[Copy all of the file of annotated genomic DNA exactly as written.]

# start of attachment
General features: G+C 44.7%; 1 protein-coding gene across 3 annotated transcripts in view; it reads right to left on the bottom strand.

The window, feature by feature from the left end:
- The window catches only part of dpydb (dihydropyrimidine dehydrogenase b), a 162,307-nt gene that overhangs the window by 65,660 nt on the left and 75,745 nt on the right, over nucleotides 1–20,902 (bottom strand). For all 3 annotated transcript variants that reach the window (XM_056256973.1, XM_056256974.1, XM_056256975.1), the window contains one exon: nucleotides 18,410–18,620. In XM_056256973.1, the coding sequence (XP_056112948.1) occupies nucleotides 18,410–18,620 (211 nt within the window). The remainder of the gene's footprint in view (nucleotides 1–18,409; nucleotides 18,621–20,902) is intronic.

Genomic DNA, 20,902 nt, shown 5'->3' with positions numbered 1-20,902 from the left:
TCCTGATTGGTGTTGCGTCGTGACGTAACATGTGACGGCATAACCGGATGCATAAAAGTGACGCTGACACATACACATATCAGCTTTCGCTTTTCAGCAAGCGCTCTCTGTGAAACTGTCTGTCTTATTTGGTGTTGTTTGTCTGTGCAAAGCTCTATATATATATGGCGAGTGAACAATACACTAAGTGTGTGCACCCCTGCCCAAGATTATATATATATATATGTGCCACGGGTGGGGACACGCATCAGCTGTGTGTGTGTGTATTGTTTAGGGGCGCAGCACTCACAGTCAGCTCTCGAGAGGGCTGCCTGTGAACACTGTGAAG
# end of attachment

General features: G+C 44.7%; 1 protein-coding gene across 3 annotated transcripts in view; it reads right to left on the bottom strand.

The window, feature by feature from the left end:
- The window catches only part of dpydb (dihydropyrimidine dehydrogenase b), a 162,307-nt gene that overhangs the window by 65,660 nt on the left and 75,745 nt on the right, over nucleotides 1–20,902 (bottom strand). For all 3 annotated transcript variants that reach the window (XM_056256973.1, XM_056256974.1, XM_056256975.1), the window contains one exon: nucleotides 18,410–18,620. In XM_056256973.1, the coding sequence (XP_056112948.1) occupies nucleotides 18,410–18,620 (211 nt within the window). The remainder of the gene's footprint in view (nucleotides 1–18,409; nucleotides 18,621–20,902) is intronic.

Genomic DNA, 20,902 nt, shown 5'->3' with positions numbered 1-20,902 from the left:
TCCTGATTGGTGTTGCGTCGTGACGTAACATGTGACGGCATAACCGGATGCATAAAAGTGACGCTGACACATACACATATCAGCTTTCGCTTTTCAGCAAGCGCTCTCTGTGAAACTGTCTGTCTTATTTGGTGTTGTTTGTCTGTGCAAAGCTCTATATATATATGGCGAGTGAACAATACACTAAGTGTGTGCACCCCTGCCCAAGATTATATATATATATATGTGCCACGGGTGGGGACACGCATCAGCTGTGTGTGTGTGTATTGTTTAGGGGCGCAGCACTCACAGTCAGCTCTCGAGAGGGCTGCCTGTGAACACTGTGAAG